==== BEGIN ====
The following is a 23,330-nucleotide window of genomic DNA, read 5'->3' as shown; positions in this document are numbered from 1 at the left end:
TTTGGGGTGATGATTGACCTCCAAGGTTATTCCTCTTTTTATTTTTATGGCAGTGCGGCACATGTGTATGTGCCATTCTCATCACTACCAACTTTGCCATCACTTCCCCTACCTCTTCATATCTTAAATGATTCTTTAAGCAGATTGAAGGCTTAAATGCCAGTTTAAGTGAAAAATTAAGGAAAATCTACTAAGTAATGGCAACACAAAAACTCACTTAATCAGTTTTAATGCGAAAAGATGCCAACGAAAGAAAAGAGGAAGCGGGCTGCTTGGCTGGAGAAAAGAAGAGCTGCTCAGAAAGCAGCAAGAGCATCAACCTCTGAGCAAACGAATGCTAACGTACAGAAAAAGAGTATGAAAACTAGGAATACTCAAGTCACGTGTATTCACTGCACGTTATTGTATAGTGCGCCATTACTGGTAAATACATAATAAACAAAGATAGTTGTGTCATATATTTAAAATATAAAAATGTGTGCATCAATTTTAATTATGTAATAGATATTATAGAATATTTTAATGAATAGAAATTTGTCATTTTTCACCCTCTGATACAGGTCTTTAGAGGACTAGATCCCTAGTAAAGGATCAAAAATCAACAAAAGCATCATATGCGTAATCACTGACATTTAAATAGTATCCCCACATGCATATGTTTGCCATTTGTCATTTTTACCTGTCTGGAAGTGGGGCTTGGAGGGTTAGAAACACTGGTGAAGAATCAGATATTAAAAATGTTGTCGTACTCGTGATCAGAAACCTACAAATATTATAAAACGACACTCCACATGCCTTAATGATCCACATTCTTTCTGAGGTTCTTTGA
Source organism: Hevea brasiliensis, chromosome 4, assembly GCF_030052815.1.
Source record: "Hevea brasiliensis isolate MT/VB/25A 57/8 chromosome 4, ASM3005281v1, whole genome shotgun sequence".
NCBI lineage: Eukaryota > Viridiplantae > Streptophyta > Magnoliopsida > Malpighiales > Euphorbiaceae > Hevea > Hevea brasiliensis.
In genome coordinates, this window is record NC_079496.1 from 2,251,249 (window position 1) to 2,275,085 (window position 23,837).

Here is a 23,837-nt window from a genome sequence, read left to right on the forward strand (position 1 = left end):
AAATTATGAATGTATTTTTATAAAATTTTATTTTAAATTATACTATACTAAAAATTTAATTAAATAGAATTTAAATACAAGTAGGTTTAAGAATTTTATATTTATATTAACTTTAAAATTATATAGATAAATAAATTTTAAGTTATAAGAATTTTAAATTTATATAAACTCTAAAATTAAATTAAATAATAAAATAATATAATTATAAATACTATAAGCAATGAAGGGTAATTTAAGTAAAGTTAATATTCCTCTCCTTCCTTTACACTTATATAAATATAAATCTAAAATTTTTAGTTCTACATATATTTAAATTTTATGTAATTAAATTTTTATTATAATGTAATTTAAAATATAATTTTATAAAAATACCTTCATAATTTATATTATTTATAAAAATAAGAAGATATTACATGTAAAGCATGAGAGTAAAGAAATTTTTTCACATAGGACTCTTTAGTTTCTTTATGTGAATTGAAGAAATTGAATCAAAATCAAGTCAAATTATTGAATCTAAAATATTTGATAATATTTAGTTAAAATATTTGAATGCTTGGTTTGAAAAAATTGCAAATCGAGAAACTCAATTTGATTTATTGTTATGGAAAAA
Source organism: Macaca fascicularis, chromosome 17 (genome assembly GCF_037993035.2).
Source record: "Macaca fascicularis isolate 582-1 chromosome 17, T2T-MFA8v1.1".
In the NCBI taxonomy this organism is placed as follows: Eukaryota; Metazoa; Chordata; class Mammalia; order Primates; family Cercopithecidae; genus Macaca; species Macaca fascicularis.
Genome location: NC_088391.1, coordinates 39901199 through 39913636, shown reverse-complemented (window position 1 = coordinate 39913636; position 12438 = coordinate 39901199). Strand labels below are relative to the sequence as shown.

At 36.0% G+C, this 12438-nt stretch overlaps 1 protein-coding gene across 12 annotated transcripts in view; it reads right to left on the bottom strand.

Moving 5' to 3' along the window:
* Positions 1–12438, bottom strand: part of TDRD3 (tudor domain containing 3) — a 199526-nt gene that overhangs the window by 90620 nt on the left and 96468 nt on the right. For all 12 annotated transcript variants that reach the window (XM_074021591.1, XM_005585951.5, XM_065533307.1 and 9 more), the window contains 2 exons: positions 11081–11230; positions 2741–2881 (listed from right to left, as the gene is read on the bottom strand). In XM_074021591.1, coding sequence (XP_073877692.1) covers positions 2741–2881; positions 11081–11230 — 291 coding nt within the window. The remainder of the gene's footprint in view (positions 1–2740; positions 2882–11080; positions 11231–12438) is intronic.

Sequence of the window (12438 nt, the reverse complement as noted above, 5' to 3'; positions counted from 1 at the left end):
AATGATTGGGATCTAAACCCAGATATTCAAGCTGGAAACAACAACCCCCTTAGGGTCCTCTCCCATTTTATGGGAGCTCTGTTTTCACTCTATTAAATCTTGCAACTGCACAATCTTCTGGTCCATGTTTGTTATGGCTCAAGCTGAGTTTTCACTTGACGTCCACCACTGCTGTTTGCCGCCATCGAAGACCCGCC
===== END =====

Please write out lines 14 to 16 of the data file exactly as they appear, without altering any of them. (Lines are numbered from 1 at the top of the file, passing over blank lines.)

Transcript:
Moving 5' to 3' along the window:
* Positions 1–12438, bottom strand: part of TDRD3 (tudor domain containing 3) — a 199526-nt gene that overhangs the window by 90620 nt on the left and 96468 nt on the right. For all 12 annotated transcript variants that reach the window (XM_074021591.1, XM_005585951.5, XM_065533307.1 and 9 more), the window contains 2 exons: positions 11081–11230; positions 2741–2881 (listed from right to left, as the gene is read on the bottom strand). In XM_074021591.1, coding sequence (XP_073877692.1) covers positions 2741–2881; positions 11081–11230 — 291 coding nt within the window. The remainder of the gene's footprint in view (positions 1–2740; positions 2882–11080; positions 11231–12438) is intronic.

Sequence of the window (12438 nt, the reverse complement as noted above, 5' to 3'; positions counted from 1 at the left end):